Friday 18 March 2016

13 Hours: The Secret Soldiers of Benghazi ... Baying for blood

A WAR film with tonnes of action is a perfect match for director Michael Bay's shaky camera and
non-stop editing style. Astute viewers know that Bay's editing is akin to someone having chilli flakes in his underwear; he just can't sit still.
   American war films (for example, Black Hawk Down and Lone Survivor) put outnumbered but brave and heavily-armed American troops in foreign conflicts and show that the soldiers, who have sweet families waiting for them at home, can beat the hell out of baying Muslim rebels.

  We know war films glorify American soldiers and their bravado, showing them making the best out of tight situations and blowing their attackers' heads off.
    American war films show black- or brown-skinned people putting mostly white Americans under siege, which makes it more acceptable for the latter to put the former out of their misery, and for daring to take the battle to the most powerful nation in the world.
  I found 13 Hours: The Secret Soldiers of Benghazi similar to Lone Survivor. The early part shows the strong camaraderie between the bearded soldiers, who in the their downtime have video calls with their families in the US.
   A military operator in 13 Hours asks his wife whether they should cut down a tree in front of their home. A soldier in Lone Survivor contemplates paint colour samples sent his wife.
   The soldiers are soon under attack by Muslim rebels, but their training allows them to ward off the attackers, even though all seems hopeless at one stage. We don't know whether the directors of both films exaggerated the number of attackers.
  Another similarity is that both films are based on books; 13 Hours is based on Boston journalist Mitchell Zuckoff's book.
   One difference is that 13 Hours can be considered the first war film that has soldiers going abroad only because they couldn't get jobs in the US to support their families. Jack Silva (John Krasinski), the presumptive hero of the film, takes on this job in Libya because he wasn't doing well as a real estate agent.
   Bay's film reproduces the chaos of Libyan militias attacking the US diplomatic outpost in Benghazi on Sept 11, 2012. Ambassador Chris Stevens, played by Matt Lescher, died from smoke inhalation during the attack. The militias then turned their attention on a covert CIA centre a mile from the outpost.
  Bay's film blames an anti-Islamic film for causing restlessness among locals, who vent their frustrations on the Americans. But a mortar attack on the CIA centre late in the film leads one US military operator to conclude that those devices had been brought to the city weeks before the attack.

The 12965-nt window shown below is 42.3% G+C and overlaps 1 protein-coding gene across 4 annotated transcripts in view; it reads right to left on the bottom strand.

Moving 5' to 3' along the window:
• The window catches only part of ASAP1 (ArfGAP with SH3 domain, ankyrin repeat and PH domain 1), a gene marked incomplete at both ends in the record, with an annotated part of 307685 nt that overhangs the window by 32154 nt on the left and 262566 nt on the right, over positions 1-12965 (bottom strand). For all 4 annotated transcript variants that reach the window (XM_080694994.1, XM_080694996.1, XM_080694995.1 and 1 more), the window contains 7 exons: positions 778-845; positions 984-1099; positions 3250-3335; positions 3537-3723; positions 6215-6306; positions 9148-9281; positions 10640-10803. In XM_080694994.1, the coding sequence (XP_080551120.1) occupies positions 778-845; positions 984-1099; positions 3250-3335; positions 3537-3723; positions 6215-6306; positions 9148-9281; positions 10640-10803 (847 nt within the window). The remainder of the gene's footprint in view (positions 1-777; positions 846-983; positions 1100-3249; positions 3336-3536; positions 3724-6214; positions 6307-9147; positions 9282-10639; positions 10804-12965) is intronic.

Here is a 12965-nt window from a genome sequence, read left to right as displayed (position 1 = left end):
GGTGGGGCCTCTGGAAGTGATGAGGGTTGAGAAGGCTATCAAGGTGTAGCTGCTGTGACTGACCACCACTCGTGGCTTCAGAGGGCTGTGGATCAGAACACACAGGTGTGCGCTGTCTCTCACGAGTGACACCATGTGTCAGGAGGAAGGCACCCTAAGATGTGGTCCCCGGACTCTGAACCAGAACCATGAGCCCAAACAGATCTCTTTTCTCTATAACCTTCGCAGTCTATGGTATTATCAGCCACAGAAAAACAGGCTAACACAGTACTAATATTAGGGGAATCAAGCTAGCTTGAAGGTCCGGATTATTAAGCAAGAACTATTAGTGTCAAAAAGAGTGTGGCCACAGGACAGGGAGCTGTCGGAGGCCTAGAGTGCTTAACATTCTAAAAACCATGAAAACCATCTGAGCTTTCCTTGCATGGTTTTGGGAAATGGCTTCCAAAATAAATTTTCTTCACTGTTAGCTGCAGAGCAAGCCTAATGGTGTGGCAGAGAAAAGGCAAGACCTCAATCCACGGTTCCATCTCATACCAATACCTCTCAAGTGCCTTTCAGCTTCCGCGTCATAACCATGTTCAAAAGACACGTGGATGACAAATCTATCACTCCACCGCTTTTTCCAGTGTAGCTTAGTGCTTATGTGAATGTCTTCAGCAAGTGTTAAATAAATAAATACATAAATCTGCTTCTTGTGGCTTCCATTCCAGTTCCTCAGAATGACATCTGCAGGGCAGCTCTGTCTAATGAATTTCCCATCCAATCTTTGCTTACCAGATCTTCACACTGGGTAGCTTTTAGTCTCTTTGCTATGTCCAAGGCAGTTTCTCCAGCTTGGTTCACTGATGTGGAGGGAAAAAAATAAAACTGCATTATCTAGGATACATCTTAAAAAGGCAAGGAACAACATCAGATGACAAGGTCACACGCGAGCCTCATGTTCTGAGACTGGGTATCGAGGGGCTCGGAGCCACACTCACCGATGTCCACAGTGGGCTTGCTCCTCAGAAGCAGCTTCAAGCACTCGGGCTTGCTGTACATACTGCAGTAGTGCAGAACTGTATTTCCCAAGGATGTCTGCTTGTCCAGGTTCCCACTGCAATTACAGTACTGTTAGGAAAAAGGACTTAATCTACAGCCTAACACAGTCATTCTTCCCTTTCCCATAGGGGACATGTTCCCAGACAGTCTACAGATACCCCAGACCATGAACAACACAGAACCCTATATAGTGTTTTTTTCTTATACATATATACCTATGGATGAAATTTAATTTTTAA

Libya in 2012 was in turmoil after the capture and killing of dictator Muammar Gaddafi in 2011. Militias raided Gaddafi's armories.
  Six ex-military men protect the CIA centre; their job includes escorting embassy staff to meetings in the middle of town, which naturally draws the attention of locals. The centre's chief is called "Bob" (David Costabile of TV's Suits), who's keen on avoiding problems with locals and drawing attention to his covert unit.
  He says: "I don't need a misunderstanding (with locals) ... Stay out of the Harvard people's (embassy staff) way."
  Bob is a stickler for rules and doesn't tolerate unprofessionalism. He raps military operator Tanto for dozing off during the ambassador's briefing, not realising that Tanto had not had much sleep. His gruff demeanor, overweight body and whiny voice make him an easy target for viewers to detest.
   Bay's film blames Bob for not calling for help sooner when the outpost was attacked. When a military operator urges him to send them to help the ambassador at the outpost, he says: "We are not supposed to be here ... You are the last resort .. You will wait."
  Later, he says: "You are not cleared to go."
 And because of the secretive nature of the centre, the army will not send in helicopter gunships or air support to help the besieged centre.
  This forces the six military operators to take control of the centre and exhibit their prowess in defeating Muslim militiamen. Don't the militiamen know that they're no match for the sharpshooting skills of American military operators? They're like the baddies on American TV shows: they can't shoot straight and they're easy targets for the "good" guys.
  There's an inevitable pause in the middle of the fighting. Jack says: "What would my two daughters say? Why can't I go home and stay there?"
  His buddy replies: "Warriors are not trained to retire."
  Bay does an expert job in showing the dangers the ex-soldiers face in protecting those who didn't appreciate their work. The two haughty embassy staff can't stand the sight of the operators, although a cute blonde comes to understand their stress.
  Bay follows the cue of other war films in showing the soldier's soft sides, that is, showing them speaking to their families, and speaking to other men about their families.
  He directs the war scenes competently, although the camera work and editing may get on your nerves.
  But even though Jack says at the end that he gets to go home and leave this mess behind, viewers will feel distant from these tough guys.
   The film's last shot of a bullet-riddled US flag floating in a debris-filled pool speaks of Bay's condemnation of US reticence in helping their fellow Americans.

2 out of 5 stars


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